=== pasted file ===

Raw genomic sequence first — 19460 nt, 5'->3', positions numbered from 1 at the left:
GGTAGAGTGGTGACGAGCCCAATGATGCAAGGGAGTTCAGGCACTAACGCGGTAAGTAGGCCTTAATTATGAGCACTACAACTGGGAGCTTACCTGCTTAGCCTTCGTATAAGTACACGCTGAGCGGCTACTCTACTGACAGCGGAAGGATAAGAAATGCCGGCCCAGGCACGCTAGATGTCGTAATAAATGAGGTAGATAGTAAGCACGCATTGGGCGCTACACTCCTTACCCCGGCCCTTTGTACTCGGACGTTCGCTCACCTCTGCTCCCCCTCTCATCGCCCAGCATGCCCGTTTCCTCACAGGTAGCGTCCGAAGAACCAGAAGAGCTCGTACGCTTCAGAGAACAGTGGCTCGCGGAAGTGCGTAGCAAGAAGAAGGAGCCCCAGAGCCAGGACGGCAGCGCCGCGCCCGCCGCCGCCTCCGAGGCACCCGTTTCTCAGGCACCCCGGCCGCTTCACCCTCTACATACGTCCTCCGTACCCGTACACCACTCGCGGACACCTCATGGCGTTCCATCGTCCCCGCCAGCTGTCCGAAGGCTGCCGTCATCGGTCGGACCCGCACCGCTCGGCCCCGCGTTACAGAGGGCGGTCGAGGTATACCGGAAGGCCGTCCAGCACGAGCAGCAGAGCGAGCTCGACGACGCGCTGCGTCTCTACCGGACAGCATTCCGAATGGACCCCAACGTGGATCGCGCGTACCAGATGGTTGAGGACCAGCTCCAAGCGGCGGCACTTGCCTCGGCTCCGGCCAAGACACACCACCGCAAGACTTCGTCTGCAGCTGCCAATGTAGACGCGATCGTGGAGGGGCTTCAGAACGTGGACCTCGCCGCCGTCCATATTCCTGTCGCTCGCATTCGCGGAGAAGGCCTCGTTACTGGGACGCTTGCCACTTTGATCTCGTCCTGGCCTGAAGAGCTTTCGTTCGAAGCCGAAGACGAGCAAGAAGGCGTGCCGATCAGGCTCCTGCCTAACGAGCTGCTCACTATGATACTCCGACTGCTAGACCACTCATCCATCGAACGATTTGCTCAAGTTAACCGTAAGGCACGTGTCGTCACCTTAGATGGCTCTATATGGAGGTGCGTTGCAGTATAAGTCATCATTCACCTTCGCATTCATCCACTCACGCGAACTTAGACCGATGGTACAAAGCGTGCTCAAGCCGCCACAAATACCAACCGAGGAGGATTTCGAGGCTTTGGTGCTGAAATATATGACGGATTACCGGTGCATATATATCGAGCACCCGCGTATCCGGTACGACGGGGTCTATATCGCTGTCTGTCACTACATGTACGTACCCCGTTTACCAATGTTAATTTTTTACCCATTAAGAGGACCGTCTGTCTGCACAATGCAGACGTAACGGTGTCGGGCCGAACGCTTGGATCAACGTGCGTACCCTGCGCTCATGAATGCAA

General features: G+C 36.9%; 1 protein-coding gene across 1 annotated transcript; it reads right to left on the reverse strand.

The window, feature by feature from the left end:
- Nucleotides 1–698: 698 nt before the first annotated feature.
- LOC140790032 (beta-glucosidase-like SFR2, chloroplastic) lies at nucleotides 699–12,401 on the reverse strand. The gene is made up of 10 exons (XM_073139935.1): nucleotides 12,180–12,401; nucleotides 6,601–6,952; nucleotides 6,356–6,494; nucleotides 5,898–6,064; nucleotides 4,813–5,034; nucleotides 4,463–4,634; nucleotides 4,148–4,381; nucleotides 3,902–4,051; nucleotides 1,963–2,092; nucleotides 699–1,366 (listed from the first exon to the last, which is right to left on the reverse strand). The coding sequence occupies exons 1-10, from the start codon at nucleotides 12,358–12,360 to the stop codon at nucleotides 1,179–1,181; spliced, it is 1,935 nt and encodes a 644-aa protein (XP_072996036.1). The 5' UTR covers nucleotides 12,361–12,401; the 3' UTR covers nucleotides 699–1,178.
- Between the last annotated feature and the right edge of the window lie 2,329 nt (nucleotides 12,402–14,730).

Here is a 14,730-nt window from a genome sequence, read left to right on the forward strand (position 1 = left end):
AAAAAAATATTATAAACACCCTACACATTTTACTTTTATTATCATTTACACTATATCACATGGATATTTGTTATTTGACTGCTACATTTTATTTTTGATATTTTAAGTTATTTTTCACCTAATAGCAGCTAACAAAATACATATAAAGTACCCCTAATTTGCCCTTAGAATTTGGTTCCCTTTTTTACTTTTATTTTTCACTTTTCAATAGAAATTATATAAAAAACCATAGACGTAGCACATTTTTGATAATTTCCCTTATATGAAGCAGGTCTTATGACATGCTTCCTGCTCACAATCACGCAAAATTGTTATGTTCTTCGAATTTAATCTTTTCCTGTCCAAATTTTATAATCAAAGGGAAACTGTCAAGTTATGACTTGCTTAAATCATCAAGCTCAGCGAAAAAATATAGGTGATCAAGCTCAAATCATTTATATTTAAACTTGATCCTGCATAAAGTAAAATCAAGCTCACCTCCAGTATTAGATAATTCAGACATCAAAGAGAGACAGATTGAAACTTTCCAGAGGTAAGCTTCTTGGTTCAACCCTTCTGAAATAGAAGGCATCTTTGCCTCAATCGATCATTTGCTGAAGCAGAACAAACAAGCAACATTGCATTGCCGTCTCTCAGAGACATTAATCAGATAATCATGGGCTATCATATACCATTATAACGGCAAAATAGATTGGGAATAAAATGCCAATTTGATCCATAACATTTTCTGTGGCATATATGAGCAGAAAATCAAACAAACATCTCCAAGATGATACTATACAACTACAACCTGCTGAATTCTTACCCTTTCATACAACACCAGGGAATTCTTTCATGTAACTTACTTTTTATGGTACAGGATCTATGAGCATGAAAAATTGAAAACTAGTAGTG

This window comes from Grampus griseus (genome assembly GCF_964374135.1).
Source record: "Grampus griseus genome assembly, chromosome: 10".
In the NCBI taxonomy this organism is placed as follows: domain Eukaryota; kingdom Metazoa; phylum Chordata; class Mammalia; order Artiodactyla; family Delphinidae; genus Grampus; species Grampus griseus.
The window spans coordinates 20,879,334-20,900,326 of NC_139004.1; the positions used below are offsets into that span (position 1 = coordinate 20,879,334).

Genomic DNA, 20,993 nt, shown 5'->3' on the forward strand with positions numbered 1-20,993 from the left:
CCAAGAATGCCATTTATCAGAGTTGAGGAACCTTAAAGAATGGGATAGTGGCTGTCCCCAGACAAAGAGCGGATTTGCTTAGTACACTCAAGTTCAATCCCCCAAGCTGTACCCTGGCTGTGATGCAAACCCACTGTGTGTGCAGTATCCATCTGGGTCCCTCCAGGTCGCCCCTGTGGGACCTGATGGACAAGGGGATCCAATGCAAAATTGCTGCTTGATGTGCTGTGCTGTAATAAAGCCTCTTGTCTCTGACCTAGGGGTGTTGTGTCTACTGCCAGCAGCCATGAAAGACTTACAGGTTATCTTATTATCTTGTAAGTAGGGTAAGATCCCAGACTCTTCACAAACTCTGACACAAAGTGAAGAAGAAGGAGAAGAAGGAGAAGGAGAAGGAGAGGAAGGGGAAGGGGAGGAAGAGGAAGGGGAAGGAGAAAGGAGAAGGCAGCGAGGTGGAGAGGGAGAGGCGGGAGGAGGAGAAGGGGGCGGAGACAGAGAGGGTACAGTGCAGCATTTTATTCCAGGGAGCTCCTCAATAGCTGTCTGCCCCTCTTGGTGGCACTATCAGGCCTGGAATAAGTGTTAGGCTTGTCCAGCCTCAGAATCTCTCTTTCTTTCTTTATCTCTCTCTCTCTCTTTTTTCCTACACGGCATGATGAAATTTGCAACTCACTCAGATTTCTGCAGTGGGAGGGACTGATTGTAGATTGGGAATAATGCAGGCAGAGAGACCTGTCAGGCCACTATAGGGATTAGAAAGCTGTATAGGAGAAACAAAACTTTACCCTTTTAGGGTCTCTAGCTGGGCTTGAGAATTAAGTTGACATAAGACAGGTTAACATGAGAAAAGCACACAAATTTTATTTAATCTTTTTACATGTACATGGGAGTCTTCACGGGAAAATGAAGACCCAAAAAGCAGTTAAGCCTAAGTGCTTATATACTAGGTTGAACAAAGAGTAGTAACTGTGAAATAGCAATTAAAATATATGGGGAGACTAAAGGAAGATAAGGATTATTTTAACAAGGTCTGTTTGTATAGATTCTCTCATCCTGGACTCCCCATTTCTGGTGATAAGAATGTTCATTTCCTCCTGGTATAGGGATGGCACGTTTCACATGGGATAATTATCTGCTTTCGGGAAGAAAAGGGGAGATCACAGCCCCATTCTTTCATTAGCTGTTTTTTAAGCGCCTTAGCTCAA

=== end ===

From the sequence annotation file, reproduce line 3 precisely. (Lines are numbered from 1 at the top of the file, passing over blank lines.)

General features: G+C 36.9%; 1 protein-coding gene across 1 annotated transcript; it reads right to left on the reverse strand.